Don’t get stiffed on car warranties, or fall for ‘money mule’ bank scams
Consumer journalist Wendy Knowler’s ‘Watch-outs of the week’
In this weekly segment of bite-sized chunks of useful information, consumer journalist Wendy Knowler summarises news you can use.
What you need to know about warranties on used cars
Dodgy used car dealers aren’t big fans of the Consumer Protection Act’s (CPA) section 56, which requires them to take responsibility for things that go wrong in a car within six months of purchase. That’s why many of them insert clauses into their contracts, essentially saying the cars are being sold “voetstoets”, or falsely claim that if the buyer wants a warranty, they need to buy one of those expensive “aftermarket” ones, and from them.
Heidi, who is in the market for a small used car, queried that with me this week.
“I feel so defeated,” she said.
“We've been looking at buying from a proper dealer, because, as I understand, according to the CPA, there should be a six-month warranty on the car, which we won’t get if we buy privately.
“But two dealers have told me I’m wrong, and they offer an optional warranty that I can buy for thousands of rand.
“Please help. Who is right here?”
You are, Heidi.
What a colossal cheek. After-market warranties have their place, particularly from the seventh month, but they carry many exclusions. If your used car breaks down within six months of purchase, the dealer is legally obliged to fix it at no cost to you.
Don’t pay a ‘company’ with one of these bank accounts
I hear from a lot of very distressed victims of fraud. People who saw an advert online, paid the company concerned but never received the goods. In most cases, they paid their money into a Capitec account.
Here’s the thing: Capitec doesn’t have business accounts.
This week the bank told me: “In the case of money muling, the fraudsters tend to target banks with faster processes for quicker results.
“For example, like African Bank, Capitec has the quickest turnaround when opening a fully functional account.
“It can take less than 10 minutes to walk out of a branch with a new banking card and app access, whereas traditional banks take longer.”
Fraudsters pay “money mules” to open bank accounts, and when the victim’s money lands in that new account, they transfer it to the fraudster, thereby ensuring the fraudster remains untraceable.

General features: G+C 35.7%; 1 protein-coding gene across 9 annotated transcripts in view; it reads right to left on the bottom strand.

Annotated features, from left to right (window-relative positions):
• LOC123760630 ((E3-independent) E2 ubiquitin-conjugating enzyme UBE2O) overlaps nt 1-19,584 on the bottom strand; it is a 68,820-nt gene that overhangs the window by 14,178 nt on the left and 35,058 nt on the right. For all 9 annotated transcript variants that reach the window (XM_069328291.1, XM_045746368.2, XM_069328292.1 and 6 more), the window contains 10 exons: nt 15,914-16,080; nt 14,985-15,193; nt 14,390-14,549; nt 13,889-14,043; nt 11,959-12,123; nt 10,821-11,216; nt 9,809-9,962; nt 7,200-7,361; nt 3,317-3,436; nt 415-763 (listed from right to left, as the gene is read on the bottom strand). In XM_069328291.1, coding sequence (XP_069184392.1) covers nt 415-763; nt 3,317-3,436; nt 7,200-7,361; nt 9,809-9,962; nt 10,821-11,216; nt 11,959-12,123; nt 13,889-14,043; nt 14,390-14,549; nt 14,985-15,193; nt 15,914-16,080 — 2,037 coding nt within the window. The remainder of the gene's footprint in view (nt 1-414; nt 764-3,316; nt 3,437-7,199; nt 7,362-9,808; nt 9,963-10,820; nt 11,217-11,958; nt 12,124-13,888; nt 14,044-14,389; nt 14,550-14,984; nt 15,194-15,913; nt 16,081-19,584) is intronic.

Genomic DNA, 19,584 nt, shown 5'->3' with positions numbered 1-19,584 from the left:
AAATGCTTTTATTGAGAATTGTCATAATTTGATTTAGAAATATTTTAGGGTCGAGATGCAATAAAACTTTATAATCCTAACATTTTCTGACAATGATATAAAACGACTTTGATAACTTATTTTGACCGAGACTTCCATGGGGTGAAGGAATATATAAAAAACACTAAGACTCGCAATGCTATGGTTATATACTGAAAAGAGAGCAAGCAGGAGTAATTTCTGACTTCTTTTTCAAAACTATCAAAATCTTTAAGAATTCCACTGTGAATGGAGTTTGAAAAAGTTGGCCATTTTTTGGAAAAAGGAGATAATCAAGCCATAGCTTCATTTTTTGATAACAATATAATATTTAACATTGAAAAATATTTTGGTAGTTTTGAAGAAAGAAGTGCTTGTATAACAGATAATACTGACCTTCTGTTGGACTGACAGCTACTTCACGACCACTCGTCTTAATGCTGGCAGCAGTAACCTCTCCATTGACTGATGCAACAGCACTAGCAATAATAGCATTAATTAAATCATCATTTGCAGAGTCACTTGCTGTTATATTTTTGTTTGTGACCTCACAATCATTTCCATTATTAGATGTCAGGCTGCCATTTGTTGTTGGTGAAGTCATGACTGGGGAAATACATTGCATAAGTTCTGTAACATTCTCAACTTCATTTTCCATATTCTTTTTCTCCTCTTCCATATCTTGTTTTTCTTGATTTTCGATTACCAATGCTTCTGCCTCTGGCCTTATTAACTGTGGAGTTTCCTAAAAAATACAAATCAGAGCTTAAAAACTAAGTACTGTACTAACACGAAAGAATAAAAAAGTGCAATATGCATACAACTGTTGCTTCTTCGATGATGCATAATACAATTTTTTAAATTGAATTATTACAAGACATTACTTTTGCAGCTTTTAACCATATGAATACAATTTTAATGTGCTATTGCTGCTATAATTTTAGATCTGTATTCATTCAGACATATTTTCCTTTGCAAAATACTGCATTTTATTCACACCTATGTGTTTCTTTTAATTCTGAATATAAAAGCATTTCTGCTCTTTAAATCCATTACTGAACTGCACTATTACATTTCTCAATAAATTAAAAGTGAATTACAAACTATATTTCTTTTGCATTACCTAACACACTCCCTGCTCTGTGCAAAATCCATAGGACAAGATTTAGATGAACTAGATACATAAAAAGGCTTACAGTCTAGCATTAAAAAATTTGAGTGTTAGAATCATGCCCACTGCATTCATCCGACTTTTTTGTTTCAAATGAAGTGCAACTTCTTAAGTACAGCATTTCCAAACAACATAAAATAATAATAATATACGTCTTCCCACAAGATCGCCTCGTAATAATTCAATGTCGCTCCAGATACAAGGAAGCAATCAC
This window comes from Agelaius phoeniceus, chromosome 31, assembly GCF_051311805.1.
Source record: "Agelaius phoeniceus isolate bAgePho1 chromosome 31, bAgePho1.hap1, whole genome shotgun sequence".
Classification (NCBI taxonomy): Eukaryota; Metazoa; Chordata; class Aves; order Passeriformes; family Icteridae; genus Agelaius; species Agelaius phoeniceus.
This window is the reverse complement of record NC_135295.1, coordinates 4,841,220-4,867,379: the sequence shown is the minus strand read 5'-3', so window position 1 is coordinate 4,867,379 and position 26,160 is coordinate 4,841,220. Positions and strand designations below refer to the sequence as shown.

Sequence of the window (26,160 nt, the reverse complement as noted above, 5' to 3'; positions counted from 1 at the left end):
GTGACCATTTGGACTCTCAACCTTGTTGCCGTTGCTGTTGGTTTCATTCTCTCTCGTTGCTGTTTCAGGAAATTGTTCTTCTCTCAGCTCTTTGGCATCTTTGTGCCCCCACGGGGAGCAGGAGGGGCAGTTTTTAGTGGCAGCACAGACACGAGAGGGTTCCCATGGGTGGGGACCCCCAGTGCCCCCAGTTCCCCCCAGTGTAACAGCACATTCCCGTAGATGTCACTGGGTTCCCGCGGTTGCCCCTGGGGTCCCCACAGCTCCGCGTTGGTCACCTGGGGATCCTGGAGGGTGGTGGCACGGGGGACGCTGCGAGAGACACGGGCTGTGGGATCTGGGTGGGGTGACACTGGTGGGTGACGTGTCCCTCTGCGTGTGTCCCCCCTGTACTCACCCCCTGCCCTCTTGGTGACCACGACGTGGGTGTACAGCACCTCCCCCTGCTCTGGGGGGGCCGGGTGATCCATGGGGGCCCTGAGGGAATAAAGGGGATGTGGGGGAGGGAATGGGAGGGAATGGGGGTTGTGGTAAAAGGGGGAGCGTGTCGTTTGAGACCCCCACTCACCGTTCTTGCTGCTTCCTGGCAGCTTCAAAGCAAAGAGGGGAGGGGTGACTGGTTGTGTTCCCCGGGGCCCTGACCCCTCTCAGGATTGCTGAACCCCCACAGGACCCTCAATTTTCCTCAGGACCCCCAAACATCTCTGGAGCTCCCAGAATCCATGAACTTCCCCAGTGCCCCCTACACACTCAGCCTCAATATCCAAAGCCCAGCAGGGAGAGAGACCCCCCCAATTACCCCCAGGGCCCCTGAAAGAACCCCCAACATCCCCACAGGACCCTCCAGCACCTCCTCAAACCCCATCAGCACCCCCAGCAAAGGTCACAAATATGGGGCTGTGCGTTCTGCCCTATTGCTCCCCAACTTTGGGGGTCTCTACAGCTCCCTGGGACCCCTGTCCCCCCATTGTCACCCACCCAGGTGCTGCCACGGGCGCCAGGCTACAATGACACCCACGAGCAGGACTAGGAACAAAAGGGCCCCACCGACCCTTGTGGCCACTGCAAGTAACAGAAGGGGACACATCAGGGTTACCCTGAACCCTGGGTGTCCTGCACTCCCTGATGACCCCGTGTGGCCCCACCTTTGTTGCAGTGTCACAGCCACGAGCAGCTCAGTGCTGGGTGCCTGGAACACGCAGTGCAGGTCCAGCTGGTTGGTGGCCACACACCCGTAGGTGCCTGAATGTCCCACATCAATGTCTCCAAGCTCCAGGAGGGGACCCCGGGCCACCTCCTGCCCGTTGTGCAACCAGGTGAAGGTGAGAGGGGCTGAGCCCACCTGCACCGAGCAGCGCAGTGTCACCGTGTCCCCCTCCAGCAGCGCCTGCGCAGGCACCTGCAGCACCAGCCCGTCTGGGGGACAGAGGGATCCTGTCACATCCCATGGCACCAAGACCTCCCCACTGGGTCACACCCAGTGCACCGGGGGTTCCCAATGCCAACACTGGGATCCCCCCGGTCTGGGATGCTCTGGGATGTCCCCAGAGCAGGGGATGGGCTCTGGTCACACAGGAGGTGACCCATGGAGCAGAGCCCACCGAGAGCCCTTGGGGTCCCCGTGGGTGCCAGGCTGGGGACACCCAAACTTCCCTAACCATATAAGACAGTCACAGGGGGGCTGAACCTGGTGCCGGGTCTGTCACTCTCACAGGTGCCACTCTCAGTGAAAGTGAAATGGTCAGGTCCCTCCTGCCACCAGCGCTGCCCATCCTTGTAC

“Capitec does not currently offer business accounts, therefore people should not believe a business that states it has one,” the bank said.
Should consumers fall victim to fraud — and even if they don’t fall victim to the attempt — it is important to contact the bank to report the incident. Capitec’s 24-hour call centre can be reached on 0860-102043.
It’s the same story with African Bank. The bank only offers personal accounts, not business accounts.
Is there a cut-off for the KOO recall?
Does Tiger Brands’ recall of an estimated 20-million cans produced between May 2019 and May 2021 have a cut-off date?
Navisha asked me that after her failed attempt to return six tins of the affected KOO products to Pick n Pay at the Village Market, Westville, for a refund. She was turned away on the basis that the recall deadline was July 31.
“The newspaper articles did not mention any deadline, and even if they did, surely a six-day deadline is not fair?” she asked.
I’m happy to report Tiger Brands has confirmed the recall is still under way.
“In the recall notification Tiger Brands submitted to the National Consumer Commission, the company indicated we expected the recall to take four months to complete. The information shared with the consumer, in which a July 31 deadline for returns was stated, is incorrect.”
Pick n Pay has said the “relevant team” will rectify that with the store manager concerned.
Others have been miffed by being told they can’t have a cash refund for their returned cans. They must be content with a supermarket gift voucher if that is what a retailer offers.
Because receipts are not required to return affected cans, consumers can return their cans to any store.
Tiger Brands told me it’s up to the retailer to decide whether they’ll refund in cash or with a voucher “equal in value to the returned product”.
What happens then?
“Returned products and affected products removed from shelves are isolated and kept on hold in the outlet store or warehouse for collection by Tiger Brands on a weekly basis.
“The retailers are credited in full by Tiger Brands for the returned products as part of the monthly payment reconciliation process.”